Utah State Rep. Blames Wildfire on ‘Bird and Bunny Lovers, Tree-Huggers and Rock-Lickers’

The nation's largest wildfire has forced more than 1,500 people from their homes and cabins in a southern Utah mountain area.

The nation's largest wildfire has forced more than 1,500 people from their homes and cabins in a southern Utah mountain area. Justin Harding, Utah Governor's Office / AP Photo


Connecting state and local government leaders

Also in our State and Local Daily Digest: Federal judge rules Alabama must improve its prison mental health care; decision on Flint water contract extension; and a Bay Area migration to Sacramento.

WILDFIRES | Some politicians in southern Utah are blaming the destructive and fast-moving Brian Head wildfire on environmentalists who, they argue, have blocked logging in forests affected by tree-killing bark beetles. State Rep. Mike Noel, a Republican, claimed conservation groups would rather see forests burn, than see the areas logged. "When we turned the Forest Service over to the bird and bunny lovers and the tree-huggers and the rock-lickers, we turned our history over," he said. The environmental groups Noel targeted in his remarks pushed back. "The truth is that climate change, drought, historic fire suppression and wind all play roles in the severity of fires. There is no single cause and no easy solution," said Steve Bloch, legal director of the Southern Utah Wilderness Alliance. [Salt Lake Tribune]

WATER | The Flint City Council extended its contract with the Great Lakes Water Authority through September, after a heated meeting that was supposed to result in the approval of either a 30-year contract or an alternative long-term water plan—lest Michigan government take legal action. A consent agreement stipulated the June 26 deadline, but council members balked the day of the vote. "It seems unfair that the state would impose deadlines on a city in an emergency situation induced by the state," said Councilman Herbert Winfrey.  [MLive]

CORRECTIONS | A federal judge in Montgomery, Alabama, ruled on Tuesday that ruled in favor of organizations that have said the state does not provide constitutionally adequate mental health services for prison inmates. In a 302-page ruling, Judge Myron Thompson wrote that "the court emphasizes that given the severity and urgency of the need for mental-health care explained in this opinion, the proposed relief must be both immediate and long term,” and has ordered the parties to meet and discuss possible remedies. The group of Alabama prisoners with severe mental illness that sued in a class action are represented by the Alabama Disabilities Advocacy Program. [AL.com]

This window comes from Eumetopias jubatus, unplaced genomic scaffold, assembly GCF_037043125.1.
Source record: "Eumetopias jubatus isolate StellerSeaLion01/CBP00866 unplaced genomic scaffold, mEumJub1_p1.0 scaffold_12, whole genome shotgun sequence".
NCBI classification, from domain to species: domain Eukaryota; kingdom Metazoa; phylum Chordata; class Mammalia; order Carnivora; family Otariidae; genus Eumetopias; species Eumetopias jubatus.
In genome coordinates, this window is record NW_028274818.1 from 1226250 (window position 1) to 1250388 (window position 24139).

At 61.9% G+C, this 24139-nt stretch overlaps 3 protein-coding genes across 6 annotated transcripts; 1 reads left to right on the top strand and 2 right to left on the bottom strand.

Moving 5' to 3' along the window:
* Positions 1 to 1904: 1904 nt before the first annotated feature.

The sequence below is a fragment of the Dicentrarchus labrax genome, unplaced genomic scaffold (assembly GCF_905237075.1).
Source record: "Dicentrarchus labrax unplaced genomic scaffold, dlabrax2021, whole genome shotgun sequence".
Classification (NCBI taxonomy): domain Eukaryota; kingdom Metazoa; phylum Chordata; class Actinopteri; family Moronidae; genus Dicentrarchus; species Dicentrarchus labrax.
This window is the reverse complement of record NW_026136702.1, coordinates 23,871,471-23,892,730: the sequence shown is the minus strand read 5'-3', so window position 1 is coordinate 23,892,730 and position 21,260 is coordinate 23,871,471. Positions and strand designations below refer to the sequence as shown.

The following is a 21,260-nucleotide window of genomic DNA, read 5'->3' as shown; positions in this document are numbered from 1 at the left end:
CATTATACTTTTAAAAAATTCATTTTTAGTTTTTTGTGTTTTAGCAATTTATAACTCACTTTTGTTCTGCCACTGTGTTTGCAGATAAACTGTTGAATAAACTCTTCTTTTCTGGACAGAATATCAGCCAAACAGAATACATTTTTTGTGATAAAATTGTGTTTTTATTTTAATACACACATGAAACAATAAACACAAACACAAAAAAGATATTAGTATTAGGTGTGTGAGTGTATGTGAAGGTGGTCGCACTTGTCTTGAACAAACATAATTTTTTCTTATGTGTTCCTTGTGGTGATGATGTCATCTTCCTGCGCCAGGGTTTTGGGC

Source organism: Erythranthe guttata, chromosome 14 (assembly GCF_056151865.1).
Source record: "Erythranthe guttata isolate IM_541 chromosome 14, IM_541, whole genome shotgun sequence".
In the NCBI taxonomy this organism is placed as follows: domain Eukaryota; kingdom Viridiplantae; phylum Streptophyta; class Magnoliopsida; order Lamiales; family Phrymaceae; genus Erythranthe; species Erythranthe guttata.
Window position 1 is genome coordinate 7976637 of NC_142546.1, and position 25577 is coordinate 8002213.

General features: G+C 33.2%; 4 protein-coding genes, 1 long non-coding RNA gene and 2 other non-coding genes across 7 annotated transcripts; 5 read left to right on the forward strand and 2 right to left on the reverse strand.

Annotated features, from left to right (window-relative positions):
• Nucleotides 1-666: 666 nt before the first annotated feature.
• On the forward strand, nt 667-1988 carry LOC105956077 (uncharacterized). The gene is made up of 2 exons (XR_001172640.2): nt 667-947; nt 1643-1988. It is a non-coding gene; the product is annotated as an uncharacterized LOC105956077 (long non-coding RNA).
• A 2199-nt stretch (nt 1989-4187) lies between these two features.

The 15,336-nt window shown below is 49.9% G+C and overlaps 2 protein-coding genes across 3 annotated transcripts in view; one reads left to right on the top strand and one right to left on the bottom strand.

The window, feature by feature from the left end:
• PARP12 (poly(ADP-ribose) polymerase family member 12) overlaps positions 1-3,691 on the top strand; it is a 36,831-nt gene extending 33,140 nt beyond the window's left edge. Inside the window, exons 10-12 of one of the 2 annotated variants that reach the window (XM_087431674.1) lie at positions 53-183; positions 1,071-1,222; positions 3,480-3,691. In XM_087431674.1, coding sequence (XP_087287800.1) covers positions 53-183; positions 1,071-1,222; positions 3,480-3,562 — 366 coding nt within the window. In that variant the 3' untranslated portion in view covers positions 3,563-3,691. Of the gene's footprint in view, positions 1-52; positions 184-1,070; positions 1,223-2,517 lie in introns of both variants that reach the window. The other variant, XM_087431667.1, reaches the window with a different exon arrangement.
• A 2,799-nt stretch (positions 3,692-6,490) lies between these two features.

IMMIGRATION | Nashville Mayor Megan Barry encouraged Metro Council to rethink “sanctuary city” status after the city attorney said the ordinance limiting local enforcement of federal immigration law was unenforceable. The Nashville sheriff is a Tennessee constitutional officer in control of city jails and could do as he pleased, said Director of Law Jon Cooper. Sheriff Daron Hall has previously stated he’ll continue to honor federal detainer requests for suspected undocumented immigrants. Cooper also felt the ordinance risked the law enforcement tool of recommending U visa applications of immigrants willing to testify against criminals. [The Tennessean]

ENERGY | New terms for small solar energy projects in Montana may have been set to discourage their development, based on remarks picked up on a hot microphone at a Public Service Commission meeting last week. During the meeting the commission had made cuts to rates and contracts for the projects. “At this low price, I can’t imagine anyone getting into it,” said Commissioner Bob Lake. He added: “Just dropping the rate that much probably took care of the whole thing.” Under federal law, the commission’s actions are supposed to promote renewable energy. [Billings Gazette]

INFRASTRUCTURE | Without any discussion before voting, members of the Jacksonville Port Authority, or JaxPort, approved the first phase of a $484 million project to deepen the shipping channel for the St. John’s River to accommodate larger boats. The work will begin later this year or in early 2018, will cost approximately $45 million and is being funded through a combination of federal, state and JaxPort funding. [Florida Times-Union / Jacksonville.com]

ECONOMIC MIGRATION | The San Francisco Bay Area’s exorbitant housing prices are making many residents there thinking about something that may have seemed inconceivable: Move to Sacramento, California’s capital city which is also the Golden State’s fastest-growing big city which offers far more affordable housing, a vibrant food and beer scene and quality of life. Between 2014 and 2015,170,000 people moved to Sacramento overall, and a Trulia migration report says that most people looking to leave the Bay Area are moving to Sacramento. [SF Gate; The Sacramento Bee]

CROWD CONTROL | Charlotte City Council repealed its increasingly invoked, rarely enforced Extraordinary Events ordinance banning items like bottles, rocks and weapons from large gatherings. Enacted ahead of the 2012 Democratic National Convention, the city manager has since declared Carolina Panthers football games, the annual gay pride parade and the Fourth of July fireworks display “extraordinary.” Charlotte-Mecklenburg Police Chief Kerr Putney said his department needed to focus on possible terrorist attacks, not bottle-throwers. “Everything became an extraordinary event,” Putney said. “Therefore, nothing was extraordinary.” [The Charlotte Observer]